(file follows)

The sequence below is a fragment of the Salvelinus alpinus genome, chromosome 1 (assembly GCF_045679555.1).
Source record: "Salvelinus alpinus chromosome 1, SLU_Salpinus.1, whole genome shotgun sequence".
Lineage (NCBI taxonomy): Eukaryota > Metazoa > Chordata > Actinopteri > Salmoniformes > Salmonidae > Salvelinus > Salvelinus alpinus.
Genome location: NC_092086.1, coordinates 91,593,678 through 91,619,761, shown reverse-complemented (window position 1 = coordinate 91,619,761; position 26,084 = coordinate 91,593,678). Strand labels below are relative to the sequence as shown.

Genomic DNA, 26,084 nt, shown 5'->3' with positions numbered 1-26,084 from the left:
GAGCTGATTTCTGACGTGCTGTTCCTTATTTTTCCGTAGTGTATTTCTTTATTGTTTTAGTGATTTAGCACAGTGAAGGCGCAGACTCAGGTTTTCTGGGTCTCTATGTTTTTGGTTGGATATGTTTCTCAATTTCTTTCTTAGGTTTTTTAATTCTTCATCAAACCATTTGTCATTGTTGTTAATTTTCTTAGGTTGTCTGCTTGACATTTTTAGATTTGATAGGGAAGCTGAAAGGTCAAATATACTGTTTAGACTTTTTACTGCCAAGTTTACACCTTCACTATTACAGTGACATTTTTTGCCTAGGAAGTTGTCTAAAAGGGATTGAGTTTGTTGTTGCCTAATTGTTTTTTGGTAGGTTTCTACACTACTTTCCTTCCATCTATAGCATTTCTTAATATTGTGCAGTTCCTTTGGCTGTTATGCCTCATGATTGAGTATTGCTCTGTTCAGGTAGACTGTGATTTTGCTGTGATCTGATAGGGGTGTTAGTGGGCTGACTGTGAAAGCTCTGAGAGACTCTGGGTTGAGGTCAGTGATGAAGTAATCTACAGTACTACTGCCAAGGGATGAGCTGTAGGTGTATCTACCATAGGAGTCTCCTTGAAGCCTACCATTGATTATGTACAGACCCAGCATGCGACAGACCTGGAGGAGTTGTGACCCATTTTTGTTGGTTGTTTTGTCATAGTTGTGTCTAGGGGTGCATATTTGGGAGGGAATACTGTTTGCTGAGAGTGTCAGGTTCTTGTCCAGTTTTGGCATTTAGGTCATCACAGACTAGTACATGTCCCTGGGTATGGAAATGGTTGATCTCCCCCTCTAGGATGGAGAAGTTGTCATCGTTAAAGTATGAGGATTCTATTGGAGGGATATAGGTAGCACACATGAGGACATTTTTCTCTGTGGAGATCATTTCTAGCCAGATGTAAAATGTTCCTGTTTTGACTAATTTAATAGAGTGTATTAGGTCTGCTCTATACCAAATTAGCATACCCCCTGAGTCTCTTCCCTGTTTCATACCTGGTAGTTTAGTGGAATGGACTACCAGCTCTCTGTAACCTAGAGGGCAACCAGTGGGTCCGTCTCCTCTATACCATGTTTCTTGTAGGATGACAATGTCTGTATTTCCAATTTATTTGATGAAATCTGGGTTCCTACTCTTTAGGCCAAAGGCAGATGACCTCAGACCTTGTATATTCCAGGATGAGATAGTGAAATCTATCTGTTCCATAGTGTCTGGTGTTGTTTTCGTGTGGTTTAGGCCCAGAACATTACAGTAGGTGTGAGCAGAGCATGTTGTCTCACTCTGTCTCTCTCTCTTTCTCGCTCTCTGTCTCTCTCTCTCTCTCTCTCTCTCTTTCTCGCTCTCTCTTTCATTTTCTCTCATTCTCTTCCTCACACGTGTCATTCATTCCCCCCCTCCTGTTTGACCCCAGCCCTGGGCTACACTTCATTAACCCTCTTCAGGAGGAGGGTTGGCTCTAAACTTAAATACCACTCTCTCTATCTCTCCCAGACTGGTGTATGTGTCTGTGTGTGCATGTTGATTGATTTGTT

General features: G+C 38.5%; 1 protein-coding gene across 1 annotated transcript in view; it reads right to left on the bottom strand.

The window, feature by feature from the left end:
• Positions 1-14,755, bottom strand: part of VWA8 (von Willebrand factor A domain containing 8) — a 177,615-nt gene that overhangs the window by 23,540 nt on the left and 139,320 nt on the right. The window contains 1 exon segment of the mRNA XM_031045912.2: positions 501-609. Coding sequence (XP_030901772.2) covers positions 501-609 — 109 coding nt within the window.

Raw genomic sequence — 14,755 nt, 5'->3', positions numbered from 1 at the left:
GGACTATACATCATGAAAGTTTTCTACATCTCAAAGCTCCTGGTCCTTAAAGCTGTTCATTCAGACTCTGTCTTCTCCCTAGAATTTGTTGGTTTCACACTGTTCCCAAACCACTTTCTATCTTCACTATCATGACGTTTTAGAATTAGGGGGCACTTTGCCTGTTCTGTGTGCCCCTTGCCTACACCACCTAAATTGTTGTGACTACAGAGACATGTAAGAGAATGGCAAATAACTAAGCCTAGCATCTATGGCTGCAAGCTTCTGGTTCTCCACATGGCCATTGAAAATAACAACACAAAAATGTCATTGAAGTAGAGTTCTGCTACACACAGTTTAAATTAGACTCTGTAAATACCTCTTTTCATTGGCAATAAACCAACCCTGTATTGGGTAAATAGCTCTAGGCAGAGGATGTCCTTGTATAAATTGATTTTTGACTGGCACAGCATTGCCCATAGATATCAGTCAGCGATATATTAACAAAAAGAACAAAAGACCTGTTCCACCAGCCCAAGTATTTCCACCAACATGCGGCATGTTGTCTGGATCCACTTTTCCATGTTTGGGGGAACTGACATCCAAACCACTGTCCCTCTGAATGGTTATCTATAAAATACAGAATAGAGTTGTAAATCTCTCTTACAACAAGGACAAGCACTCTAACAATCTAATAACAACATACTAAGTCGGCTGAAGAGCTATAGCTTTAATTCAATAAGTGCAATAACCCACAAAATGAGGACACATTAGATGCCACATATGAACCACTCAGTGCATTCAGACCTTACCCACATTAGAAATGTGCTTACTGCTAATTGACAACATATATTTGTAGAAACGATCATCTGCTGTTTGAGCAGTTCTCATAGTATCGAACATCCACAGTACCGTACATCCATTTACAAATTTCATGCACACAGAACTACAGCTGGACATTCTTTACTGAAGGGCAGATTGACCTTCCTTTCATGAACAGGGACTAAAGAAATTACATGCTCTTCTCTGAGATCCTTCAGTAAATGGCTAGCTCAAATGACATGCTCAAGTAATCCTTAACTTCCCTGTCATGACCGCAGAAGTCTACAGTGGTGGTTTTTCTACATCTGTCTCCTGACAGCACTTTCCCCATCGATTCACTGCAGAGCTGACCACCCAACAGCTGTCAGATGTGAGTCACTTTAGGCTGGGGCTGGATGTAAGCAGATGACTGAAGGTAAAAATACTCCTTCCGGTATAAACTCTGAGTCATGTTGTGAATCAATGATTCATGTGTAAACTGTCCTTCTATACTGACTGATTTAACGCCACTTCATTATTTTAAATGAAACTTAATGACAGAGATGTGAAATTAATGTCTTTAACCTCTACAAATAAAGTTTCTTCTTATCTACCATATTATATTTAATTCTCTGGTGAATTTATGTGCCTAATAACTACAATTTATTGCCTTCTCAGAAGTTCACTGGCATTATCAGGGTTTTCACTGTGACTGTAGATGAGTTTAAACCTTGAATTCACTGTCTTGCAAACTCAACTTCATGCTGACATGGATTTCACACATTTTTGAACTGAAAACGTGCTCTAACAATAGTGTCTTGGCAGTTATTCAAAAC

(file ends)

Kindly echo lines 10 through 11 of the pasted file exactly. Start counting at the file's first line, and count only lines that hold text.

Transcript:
Raw genomic sequence — 14,755 nt, 5'->3', positions numbered from 1 at the left:
GGACTATACATCATGAAAGTTTTCTACATCTCAAAGCTCCTGGTCCTTAAAGCTGTTCATTCAGACTCTGTCTTCTCCCTAGAATTTGTTGGTTTCACACTGTTCCCAAACCACTTTCTATCTTCACTATCATGACGTTTTAGAATTAGGGGGCACTTTGCCTGTTCTGTGTGCCCCTTGCCTACACCACCTAAATTGTTGTGACTACAGAGACATGTAAGAGAATGGCAAATAACTAAGCCTAGCATCTATGGCTGCAAGCTTCTGGTTCTCCACATGGCCATTGAAAATAACAACACAAAAATGTCATTGAAGTAGAGTTCTGCTACACACAGTTTAAATTAGACTCTGTAAATACCTCTTTTCATTGGCAATAAACCAACCCTGTATTGGGTAAATAGCTCTAGGCAGAGGATGTCCTTGTATAAATTGATTTTTGACTGGCACAGCATTGCCCATAGATATCAGTCAGCGATATATTAACAAAAAGAACAAAAGACCTGTTCCACCAGCCCAAGTATTTCCACCAACATGCGGCATGTTGTCTGGATCCACTTTTCCATGTTTGGGGGAACTGACATCCAAACCACTGTCCCTCTGAATGGTTATCTATAAAATACAGAATAGAGTTGTAAATCTCTCTTACAACAAGGACAAGCACTCTAACAATCTAATAACAACATACTAAGTCGGCTGAAGAGCTATAGCTTTAATTCAATAAGTGCAATAACCCACAAAATGAGGACACATTAGATGCCACATATGAACCACTCAGTGCATTCAGACCTTACCCACATTAGAAATGTGCTTACTGCTAATTGACAACATATATTTGTAGAAACGATCATCTGCTGTTTGAGCAGTTCTCATAGTATCGAACATCCACAGTACCGTACATCCATTTACAAATTTCATGCACACAGAACTACAGCTGGACATTCTTTACTGAAGGGCAGATTGACCTTCCTTTCATGAACAGGGACTAAAGAAATTACATGCTCTTCTCTGAGATCCTTCAGTAAATGGCTAGCTCAAATGACATGCTCAAGTAATCCTTAACTTCCCTGTCATGACCGCAGAAGTCTACAGTGGTGGTTTTTCTACATCTGTCTCCTGACAGCACTTTCCCCATCGATTCACTGCAGAGCTGACCACCCAACAGCTGTCAGATGTGAGTCACTTTAGGCTGGGGCTGGATGTAAGCAGATGACTGAAGGTAAAAATACTCCTTCCGGTATAAACTCTGAGTCATGTTGTGAATCAATGATTCATGTGTAAACTGTCCTTCTATACTGACTGATTTAACGCCACTTCATTATTTTAAATGAAACTTAATGACAGAGATGTGAAATTAATGTCTTTAACCTCTACAAATAAAGTTTCTTCTTATCTACCATATTATATTTAATTCTCTGGTGAATTTATGTGCCTAATAACTACAATTTATTGCCTTCTCAGAAGTTCACTGGCATTATCAGGGTTTTCACTGTGACTGTAGATGAGTTTAAACCTTGAATTCACTGTCTTGCAAACTCAACTTCATGCTGACATGGATTTCACACATTTTTGAACTGAAAACGTGCTCTAACAATAGTGTCTTGGCAGTTATTCAAAAC